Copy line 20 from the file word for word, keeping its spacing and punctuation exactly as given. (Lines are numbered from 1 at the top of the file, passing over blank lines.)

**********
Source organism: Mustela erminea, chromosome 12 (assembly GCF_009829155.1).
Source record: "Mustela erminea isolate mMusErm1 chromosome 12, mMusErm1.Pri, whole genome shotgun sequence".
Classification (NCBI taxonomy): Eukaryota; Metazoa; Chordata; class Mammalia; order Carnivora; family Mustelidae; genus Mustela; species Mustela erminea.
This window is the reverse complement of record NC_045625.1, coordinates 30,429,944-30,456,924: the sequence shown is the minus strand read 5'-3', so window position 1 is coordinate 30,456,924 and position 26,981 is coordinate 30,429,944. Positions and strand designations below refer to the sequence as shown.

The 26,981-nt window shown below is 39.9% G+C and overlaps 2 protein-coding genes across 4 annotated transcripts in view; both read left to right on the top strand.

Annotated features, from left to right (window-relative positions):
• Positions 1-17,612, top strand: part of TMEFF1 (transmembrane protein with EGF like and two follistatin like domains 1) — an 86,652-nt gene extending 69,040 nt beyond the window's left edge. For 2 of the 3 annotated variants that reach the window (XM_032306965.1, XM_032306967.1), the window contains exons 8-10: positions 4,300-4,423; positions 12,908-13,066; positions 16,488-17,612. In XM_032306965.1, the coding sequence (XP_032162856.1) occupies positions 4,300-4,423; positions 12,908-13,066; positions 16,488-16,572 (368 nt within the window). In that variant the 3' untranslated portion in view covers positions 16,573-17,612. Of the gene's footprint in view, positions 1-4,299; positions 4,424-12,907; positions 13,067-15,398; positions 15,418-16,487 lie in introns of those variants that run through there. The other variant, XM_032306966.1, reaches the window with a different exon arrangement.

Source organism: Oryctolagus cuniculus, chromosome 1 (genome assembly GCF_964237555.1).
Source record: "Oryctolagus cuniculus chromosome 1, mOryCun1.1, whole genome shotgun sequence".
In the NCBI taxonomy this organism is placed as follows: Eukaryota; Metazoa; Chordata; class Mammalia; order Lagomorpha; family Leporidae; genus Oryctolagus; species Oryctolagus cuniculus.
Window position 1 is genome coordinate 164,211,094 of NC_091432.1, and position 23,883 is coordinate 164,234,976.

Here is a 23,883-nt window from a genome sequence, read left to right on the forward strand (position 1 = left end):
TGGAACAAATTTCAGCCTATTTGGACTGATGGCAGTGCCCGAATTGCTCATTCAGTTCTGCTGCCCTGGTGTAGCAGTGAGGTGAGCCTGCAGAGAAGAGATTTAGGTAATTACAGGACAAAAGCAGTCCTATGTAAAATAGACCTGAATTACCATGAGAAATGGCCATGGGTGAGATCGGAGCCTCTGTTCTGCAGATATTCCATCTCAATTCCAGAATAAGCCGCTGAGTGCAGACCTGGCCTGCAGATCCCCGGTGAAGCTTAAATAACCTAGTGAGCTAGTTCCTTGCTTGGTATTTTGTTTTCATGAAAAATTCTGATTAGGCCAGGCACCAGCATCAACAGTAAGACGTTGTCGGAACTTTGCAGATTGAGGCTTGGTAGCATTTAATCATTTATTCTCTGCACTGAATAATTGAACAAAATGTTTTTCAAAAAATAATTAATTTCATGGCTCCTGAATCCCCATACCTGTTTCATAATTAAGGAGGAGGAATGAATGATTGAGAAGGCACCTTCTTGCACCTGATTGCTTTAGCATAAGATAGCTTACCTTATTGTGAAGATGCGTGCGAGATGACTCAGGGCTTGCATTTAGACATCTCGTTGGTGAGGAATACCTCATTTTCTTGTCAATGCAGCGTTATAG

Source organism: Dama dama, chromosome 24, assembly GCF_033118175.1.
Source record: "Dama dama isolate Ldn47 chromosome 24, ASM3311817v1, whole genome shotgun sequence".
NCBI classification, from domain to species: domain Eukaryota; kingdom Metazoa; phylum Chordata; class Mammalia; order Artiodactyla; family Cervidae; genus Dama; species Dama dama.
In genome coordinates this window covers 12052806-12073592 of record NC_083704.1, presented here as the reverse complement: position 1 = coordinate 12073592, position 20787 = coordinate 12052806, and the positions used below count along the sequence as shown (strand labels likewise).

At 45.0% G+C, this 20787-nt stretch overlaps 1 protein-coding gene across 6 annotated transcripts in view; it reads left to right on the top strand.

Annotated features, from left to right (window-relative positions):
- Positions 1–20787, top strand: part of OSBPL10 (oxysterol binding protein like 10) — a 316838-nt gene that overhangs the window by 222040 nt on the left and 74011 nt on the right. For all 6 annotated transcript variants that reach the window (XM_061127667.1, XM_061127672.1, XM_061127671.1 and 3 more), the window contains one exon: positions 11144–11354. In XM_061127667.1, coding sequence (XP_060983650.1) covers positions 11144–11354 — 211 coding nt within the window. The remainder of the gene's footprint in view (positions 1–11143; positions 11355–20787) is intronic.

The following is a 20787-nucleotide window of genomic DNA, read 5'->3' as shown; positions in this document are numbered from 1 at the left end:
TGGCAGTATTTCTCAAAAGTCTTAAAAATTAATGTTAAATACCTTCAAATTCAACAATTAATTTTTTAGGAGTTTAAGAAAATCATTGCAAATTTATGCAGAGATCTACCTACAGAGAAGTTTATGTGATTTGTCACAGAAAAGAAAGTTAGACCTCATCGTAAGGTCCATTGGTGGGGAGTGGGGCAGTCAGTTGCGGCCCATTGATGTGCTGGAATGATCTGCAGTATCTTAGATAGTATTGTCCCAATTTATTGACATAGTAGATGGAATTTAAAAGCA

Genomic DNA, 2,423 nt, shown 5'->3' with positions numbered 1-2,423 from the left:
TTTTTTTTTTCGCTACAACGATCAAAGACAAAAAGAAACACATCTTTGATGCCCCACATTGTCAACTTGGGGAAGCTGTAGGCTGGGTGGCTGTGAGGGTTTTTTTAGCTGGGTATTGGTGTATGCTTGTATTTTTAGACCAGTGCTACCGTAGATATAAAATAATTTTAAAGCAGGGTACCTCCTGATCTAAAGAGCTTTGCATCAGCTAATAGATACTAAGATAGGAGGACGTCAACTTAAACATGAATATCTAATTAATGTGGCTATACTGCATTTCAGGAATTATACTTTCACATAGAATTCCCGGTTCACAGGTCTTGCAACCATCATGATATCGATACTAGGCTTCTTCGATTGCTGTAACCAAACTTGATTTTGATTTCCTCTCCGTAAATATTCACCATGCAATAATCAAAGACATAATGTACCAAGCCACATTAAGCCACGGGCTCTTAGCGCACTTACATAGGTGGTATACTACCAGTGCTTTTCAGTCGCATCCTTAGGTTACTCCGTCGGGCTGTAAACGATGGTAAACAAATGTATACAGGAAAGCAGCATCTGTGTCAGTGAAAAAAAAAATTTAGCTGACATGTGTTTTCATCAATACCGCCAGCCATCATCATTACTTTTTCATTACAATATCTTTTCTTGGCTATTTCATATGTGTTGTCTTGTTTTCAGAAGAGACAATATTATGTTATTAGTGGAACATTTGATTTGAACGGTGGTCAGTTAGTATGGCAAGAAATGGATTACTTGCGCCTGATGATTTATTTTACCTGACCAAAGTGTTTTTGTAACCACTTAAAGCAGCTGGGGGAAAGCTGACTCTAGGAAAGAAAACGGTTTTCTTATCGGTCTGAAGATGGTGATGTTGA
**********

- Positions 1–20787, top strand: part of OSBPL10 (oxysterol binding protein like 10) — a 316838-nt gene that overhangs the window by 222040 nt on the left and 74011 nt on the right. For all 6 annotated transcript variants that reach the window (XM_061127667.1, XM_061127672.1, XM_061127671.1 and 3 more), the window contains one exon: positions 11144–11354. In XM_061127667.1, coding sequence (XP_060983650.1) covers positions 11144–11354 — 211 coding nt within the window. The remainder of the gene's footprint in view (positions 1–11143; positions 11355–20787) is intronic.